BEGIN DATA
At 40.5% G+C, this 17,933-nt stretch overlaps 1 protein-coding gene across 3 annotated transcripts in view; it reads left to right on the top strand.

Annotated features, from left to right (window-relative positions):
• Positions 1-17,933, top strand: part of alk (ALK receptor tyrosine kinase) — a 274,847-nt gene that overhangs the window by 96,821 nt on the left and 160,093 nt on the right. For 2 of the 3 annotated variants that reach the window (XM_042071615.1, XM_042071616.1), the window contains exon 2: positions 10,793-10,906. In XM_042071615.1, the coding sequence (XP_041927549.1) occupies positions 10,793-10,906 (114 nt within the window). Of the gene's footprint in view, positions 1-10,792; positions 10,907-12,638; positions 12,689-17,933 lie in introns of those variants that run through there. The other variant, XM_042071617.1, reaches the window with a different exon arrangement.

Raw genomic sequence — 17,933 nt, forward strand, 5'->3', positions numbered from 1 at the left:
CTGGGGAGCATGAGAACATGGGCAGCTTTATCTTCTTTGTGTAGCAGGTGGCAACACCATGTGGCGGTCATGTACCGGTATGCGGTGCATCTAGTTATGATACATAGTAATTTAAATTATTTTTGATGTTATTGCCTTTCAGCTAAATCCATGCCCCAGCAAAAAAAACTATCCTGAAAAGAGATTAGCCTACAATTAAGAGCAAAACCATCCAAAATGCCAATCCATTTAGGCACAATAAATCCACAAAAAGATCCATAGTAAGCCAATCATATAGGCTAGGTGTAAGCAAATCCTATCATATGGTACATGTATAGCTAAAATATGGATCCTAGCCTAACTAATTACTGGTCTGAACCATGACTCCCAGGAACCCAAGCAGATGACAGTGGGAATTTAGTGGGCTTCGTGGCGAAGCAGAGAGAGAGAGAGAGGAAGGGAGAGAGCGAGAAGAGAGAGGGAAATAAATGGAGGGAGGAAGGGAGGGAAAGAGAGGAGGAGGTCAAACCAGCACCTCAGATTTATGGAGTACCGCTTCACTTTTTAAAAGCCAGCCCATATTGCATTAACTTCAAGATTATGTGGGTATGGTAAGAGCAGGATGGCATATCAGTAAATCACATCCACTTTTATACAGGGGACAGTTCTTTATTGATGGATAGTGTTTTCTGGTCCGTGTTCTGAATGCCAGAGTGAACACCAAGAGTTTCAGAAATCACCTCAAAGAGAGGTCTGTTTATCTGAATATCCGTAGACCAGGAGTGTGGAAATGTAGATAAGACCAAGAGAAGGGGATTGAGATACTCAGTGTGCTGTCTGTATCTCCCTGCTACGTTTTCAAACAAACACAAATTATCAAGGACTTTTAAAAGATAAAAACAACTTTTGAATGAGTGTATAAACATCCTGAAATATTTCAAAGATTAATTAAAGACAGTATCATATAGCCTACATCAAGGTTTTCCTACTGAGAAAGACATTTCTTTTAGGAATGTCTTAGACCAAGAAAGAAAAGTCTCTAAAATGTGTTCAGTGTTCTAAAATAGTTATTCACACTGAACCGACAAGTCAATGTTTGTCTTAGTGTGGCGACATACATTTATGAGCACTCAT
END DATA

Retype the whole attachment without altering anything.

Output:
At 40.5% G+C, this 17,933-nt stretch overlaps 1 protein-coding gene across 3 annotated transcripts in view; it reads left to right on the top strand.

Annotated features, from left to right (window-relative positions):
• Positions 1-17,933, top strand: part of alk (ALK receptor tyrosine kinase) — a 274,847-nt gene that overhangs the window by 96,821 nt on the left and 160,093 nt on the right. For 2 of the 3 annotated variants that reach the window (XM_042071615.1, XM_042071616.1), the window contains exon 2: positions 10,793-10,906. In XM_042071615.1, the coding sequence (XP_041927549.1) occupies positions 10,793-10,906 (114 nt within the window). Of the gene's footprint in view, positions 1-10,792; positions 10,907-12,638; positions 12,689-17,933 lie in introns of those variants that run through there. The other variant, XM_042071617.1, reaches the window with a different exon arrangement.

Raw genomic sequence — 17,933 nt, forward strand, 5'->3', positions numbered from 1 at the left:
CTGGGGAGCATGAGAACATGGGCAGCTTTATCTTCTTTGTGTAGCAGGTGGCAACACCATGTGGCGGTCATGTACCGGTATGCGGTGCATCTAGTTATGATACATAGTAATTTAAATTATTTTTGATGTTATTGCCTTTCAGCTAAATCCATGCCCCAGCAAAAAAAACTATCCTGAAAAGAGATTAGCCTACAATTAAGAGCAAAACCATCCAAAATGCCAATCCATTTAGGCACAATAAATCCACAAAAAGATCCATAGTAAGCCAATCATATAGGCTAGGTGTAAGCAAATCCTATCATATGGTACATGTATAGCTAAAATATGGATCCTAGCCTAACTAATTACTGGTCTGAACCATGACTCCCAGGAACCCAAGCAGATGACAGTGGGAATTTAGTGGGCTTCGTGGCGAAGCAGAGAGAGAGAGAGAGGAAGGGAGAGAGCGAGAAGAGAGAGGGAAATAAATGGAGGGAGGAAGGGAGGGAAAGAGAGGAGGAGGTCAAACCAGCACCTCAGATTTATGGAGTACCGCTTCACTTTTTAAAAGCCAGCCCATATTGCATTAACTTCAAGATTATGTGGGTATGGTAAGAGCAGGATGGCATATCAGTAAATCACATCCACTTTTATACAGGGGACAGTTCTTTATTGATGGATAGTGTTTTCTGGTCCGTGTTCTGAATGCCAGAGTGAACACCAAGAGTTTCAGAAATCACCTCAAAGAGAGGTCTGTTTATCTGAATATCCGTAGACCAGGAGTGTGGAAATGTAGATAAGACCAAGAGAAGGGGATTGAGATACTCAGTGTGCTGTCTGTATCTCCCTGCTACGTTTTCAAACAAACACAAATTATCAAGGACTTTTAAAAGATAAAAACAACTTTTGAATGAGTGTATAAACATCCTGAAATATTTCAAAGATTAATTAAAGACAGTATCATATAGCCTACATCAAGGTTTTCCTACTGAGAAAGACATTTCTTTTAGGAATGTCTTAGACCAAGAAAGAAAAGTCTCTAAAATGTGTTCAGTGTTCTAAAATAGTTATTCACACTGAACCGACAAGTCAATGTTTGTCTTAGTGTGGCGACATACATTTATGAGCACTCAT